More anti-Americanism from The Lancet
The Lancet betrays its anti-Americanism yet again ($):
The humanitarian indifference that typifies American and British policy is a betrayal of democratic principles of peace and reason.The Lancet has a poor memory. It was the US that was among the first on the scene in Indonesia following the dreadful tsunami that killed hundreds of thousands. Just as it is often the US that takes a leadership role in humanitarian disasters.
Recall that The Lancet published the--ultimately discredited--paper that wildly inflated civilian casualties in Iraq ($). In the same issue was this comment ($) discussing the results, which unwittingly notes the paper's poor methodology:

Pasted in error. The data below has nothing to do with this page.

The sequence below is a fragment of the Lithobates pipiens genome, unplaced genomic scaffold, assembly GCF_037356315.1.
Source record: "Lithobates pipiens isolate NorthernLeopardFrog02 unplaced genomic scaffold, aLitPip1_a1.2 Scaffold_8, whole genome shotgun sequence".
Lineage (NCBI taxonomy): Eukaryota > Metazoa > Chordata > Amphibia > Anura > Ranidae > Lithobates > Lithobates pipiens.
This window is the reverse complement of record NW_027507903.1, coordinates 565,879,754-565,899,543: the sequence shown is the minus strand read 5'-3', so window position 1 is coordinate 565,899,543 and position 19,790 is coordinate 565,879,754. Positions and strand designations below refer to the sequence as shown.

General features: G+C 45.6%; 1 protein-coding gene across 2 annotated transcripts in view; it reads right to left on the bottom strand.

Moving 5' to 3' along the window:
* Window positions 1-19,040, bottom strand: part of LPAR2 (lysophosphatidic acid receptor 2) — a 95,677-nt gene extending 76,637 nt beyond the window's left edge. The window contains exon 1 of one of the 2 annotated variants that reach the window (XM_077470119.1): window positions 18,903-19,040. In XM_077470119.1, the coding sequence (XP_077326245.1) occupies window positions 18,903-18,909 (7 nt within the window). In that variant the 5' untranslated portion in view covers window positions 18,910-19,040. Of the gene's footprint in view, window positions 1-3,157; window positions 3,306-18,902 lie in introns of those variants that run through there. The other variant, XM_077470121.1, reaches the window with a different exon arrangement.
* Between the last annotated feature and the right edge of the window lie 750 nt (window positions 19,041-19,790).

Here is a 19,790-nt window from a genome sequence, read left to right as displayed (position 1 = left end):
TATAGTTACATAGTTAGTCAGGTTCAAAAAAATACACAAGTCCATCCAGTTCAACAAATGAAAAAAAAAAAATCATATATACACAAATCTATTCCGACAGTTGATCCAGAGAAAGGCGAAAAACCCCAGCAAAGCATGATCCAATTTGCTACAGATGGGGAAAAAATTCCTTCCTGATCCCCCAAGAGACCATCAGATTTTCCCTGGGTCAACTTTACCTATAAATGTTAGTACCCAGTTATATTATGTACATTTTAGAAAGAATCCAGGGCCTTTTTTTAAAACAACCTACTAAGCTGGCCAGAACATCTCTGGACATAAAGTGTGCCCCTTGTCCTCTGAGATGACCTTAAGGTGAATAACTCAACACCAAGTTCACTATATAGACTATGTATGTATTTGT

One of the strengths of Roberts and colleagues' work is that it directly surveyed the people of Iraq, whose voices are now being heard. Personal interviews during wartime might well be subject to bias, but as the authors discuss, such bias is unlikely to underestimate deaths.Just so. The opposite occurred: the bias vastly overinflated the deaths. On humanitarian grounds, overinflation may be preferrable, but on scientific grounds, both under and overinflation are unacceptable.
As with all Lancet papers, the author must declare any conflicts of interest. In this case, the author claims:
I declare that I have no conflict of interest.Two sentences above, we find this sentiment:
A new Iraq with a newly imposed identity has to emerge, and for that to happen, the unique identity of Iraq, Mesopotamia, the cradle of civilisation, has been violently stripped.Perhaps no financial conflict, but certainly one of perception.